The contribution of phenotypic plasticity to complementary light capture in plant mixtures
Zhu, J. ; Werf, W. van der; Anten, N.P.R. ; Vos, J. ; Evers, J.B. - \ 2015
New Phytologist 207 (2015)4. - ISSN 0028-646X - p. 1213 - 1222.
functional diversity - current knowledge - biodiversity - productivity - photosynthesis - competition - model - communities - variability - environment
Interspecific differences in functional traits are a key factor for explaining the positive diversity– productivity relationship in plant communities. However, the role of intraspecific variation attributable to phenotypic plasticity in diversity–productivity relationships has largely been overlooked. By taking a wheat (Triticum aestivum)–maize (Zea mays) intercrop as an elementary example of mixed vegetation, we show that plasticity in plant traits is an important factor contributing to complementary light capture in species mixtures. We conceptually separated net biodiversity effect into the effect attributable to interspecific trait differences and species distribution (community structure effect), and the effect attributable to phenotypic plasticity. Using a novel plant architectural modelling approach, whole vegetation light capture was simulated for scenarios with and without plasticity based on empirical plant trait data. Light capture was 23% higher in the intercrop with plasticity than the expected value from monocultures, of which 36% was attributable to community structure and 64% was attributable to plasticity. For wheat, plasticity in tillering was the main reason for increased light capture, whereas for intercropped maize, plasticity induced a major reduction in light capture. The results illustrate the potential of plasticity for enhancing resource acquisition in mixed stands, and indicate the importance of plasticity in the performance of species-diverse plant communities.
How good is good enough? Data requirements for reliable crop yield simulations and yield-gap analysis
Grassini, P. ; Bussel, L.G.J. van; Wart, J. van; Wolf, J. ; Claessens, L. ; Yang, H. ; Boogaard, H.L. ; Groot, H.L.E. de; Ittersum, M.K. van; Cassman, K.G. - \ 2015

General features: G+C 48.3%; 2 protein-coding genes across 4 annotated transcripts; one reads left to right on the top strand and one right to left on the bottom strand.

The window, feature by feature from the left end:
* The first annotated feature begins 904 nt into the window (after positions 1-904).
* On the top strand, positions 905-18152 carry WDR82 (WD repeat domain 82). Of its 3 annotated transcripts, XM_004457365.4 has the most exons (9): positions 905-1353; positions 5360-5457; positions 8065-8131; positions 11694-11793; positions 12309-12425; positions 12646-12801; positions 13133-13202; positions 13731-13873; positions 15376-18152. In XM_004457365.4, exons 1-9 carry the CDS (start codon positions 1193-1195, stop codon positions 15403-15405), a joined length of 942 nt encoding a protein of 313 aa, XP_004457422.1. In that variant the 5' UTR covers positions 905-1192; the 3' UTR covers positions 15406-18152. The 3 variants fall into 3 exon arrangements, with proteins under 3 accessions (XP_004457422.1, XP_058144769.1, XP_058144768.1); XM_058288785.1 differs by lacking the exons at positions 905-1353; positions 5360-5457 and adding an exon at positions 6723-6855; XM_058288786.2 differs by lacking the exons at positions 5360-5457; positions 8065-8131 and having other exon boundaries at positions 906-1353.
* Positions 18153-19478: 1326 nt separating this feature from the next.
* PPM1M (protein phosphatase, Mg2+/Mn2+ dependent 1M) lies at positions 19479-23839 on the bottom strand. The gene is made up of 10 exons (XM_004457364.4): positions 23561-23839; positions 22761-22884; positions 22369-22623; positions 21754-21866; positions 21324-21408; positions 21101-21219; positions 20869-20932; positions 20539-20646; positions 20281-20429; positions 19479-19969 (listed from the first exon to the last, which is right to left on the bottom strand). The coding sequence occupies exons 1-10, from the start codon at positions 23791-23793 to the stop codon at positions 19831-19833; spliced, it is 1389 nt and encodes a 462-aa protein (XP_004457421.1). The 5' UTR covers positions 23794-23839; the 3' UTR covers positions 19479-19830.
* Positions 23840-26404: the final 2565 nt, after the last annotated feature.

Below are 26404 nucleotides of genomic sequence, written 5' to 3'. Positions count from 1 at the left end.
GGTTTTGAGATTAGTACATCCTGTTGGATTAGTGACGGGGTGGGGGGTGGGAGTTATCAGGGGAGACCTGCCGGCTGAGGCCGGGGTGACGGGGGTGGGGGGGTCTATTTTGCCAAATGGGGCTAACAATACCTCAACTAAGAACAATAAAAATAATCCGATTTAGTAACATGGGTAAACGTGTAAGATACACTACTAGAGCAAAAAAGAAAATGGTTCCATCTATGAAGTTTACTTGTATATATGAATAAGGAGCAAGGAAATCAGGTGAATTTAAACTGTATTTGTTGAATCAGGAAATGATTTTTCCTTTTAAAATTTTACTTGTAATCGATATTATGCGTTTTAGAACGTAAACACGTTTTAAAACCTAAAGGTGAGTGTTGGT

Field Crops Research 177 (2015). - ISSN 0378-4290 - p. 49 - 63.
pedo-transfer functions - daily solar-radiation - water-use efficiency - climate-change - distribution maps - weather data - corn-belt - maize - model - impact
Numerous studies have been published during the past two decades that use simulation models to assesscrop yield gaps (quantified as the difference between potential and actual farm yields), impact of climatechange on future crop yields, and land-use change. However, there is a wide range in quality and spatialand temporal scale and resolution of climate and soil data underpinning these studies, as well as widelydiffering assumptions about cropping-system context and crop model calibration. Here we present anexplicit rationale and methodology for selecting data sources for simulating crop yields and estimatingyield gaps at specific locations that can be applied across widely different levels of data availability andquality. The method consists of a tiered approach that identifies the most scientifically robust require-ments for data availability and quality, as well as other, less rigorous options when data are not availableor are of poor quality. Examples are given using this approach to estimate maize yield gaps in the stateof Nebraska (USA), and at a national scale for Argentina and Kenya. These examples were selected torepresent contrasting scenarios of data availability and quality for the variables used to estimate yieldgaps. The goal of the proposed methods is to provide transparent, reproducible, and scientifically robustguidelines for estimating yield gaps; guidelines which are also relevant for simulating the impact of cli-mate change and land-use change at local to global spatial scales. Likewise, the improved understandingof data requirements and alternatives for simulating crop yields and estimating yield gaps as describedhere can help identify the most critical “data gaps” and focus global efforts to fill them. A related paper(Van Bussel et al., 2015) examines issues of site selection to minimize data requirements and up-scalingfrom location-specific estimates to regional and national spatial scales.